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January 13, 2010
MEDIA CONTACT: Robin Ferrier

or Tracey Reeves

Gary Brooker is no stranger to new technology. He’s been inventing microscopes to assist him and other scientists throughout the world in the discovery process for decades. His latest challenge: Developing two new widefield non-scanning imaging technologies for fluorescence 3D microscopy so that scientists can see more detail inside live cells to help unravel the mysteries of how cells function in health and disease.

“This new technology will help researchers map the distribution of proteins and other components inside cells more simply and at a higher speed and resolution than before,” said Brooker, Director of the Johns Hopkins University Microscopy Center on the university’s Montgomery County Campus and a member of the university’s Whiting School of Engineering’s faculty.

Working with researchers at the University of Arkansas for Medical Sciences, Brooker and his colleagues plan to combine the two new widefield non-scanning imaging technologies they develop into a powerful single microscope that has the advantages inherent in each technology.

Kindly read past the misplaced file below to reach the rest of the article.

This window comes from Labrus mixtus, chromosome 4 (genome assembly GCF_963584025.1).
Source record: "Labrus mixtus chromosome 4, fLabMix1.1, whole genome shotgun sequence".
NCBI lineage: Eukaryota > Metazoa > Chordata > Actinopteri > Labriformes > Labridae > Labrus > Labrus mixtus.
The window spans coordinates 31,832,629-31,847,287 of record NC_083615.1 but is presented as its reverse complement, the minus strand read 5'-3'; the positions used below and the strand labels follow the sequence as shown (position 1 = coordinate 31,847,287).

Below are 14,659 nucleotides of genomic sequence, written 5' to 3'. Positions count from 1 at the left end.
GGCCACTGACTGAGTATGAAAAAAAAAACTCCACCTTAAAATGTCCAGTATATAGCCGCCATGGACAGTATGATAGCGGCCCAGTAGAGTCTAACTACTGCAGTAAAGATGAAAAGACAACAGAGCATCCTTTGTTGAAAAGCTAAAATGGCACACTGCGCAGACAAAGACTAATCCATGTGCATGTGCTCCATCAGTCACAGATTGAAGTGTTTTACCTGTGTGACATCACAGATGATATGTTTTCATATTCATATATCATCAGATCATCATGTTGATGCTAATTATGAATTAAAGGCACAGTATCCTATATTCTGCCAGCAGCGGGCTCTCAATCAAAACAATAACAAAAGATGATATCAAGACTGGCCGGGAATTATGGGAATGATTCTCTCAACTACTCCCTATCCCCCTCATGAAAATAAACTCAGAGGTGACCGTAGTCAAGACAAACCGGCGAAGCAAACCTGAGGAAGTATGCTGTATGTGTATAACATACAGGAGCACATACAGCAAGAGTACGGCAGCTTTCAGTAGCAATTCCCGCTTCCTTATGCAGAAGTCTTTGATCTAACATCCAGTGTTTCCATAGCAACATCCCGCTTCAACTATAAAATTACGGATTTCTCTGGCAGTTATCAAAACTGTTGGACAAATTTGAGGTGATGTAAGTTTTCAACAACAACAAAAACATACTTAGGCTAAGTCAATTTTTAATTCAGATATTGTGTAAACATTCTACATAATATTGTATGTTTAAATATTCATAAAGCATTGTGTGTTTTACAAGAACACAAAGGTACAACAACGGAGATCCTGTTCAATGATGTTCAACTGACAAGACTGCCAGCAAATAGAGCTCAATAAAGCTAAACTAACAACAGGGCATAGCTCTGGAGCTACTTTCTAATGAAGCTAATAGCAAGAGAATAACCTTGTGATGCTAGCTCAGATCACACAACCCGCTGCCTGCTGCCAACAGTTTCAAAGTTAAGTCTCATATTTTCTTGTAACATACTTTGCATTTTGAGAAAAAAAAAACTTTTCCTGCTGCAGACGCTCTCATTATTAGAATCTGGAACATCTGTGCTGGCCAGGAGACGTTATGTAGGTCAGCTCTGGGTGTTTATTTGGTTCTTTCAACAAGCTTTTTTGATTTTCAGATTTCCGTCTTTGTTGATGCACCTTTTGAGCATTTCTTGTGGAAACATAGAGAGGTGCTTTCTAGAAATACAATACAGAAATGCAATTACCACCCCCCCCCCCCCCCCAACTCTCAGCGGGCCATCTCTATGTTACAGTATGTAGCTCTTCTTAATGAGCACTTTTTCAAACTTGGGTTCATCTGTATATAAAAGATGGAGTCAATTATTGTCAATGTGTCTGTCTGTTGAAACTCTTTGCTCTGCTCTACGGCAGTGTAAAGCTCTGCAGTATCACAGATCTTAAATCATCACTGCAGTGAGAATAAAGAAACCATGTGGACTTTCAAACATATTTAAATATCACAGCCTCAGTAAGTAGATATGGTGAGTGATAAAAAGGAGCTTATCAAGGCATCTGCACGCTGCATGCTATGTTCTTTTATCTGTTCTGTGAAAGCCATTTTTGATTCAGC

“This work will achieve whole cell mapping of fluorescent organelle proteins and other substances at higher resolutions while also enabling the capture of fluorescent confocal images on a CCD camera,” Brooker said.

Brooker’s research is funded by a three-year, $1.5 million grant from the National Institute of Standards and Technology Measurement Science and Engineering Research Grants Program, made possible through the American Recovery and Reinvestment Act. The grant was announced on Friday.

Related Web sites:

NIST Press Release


Microscopy Center:


JHU – Montgomery County Campus


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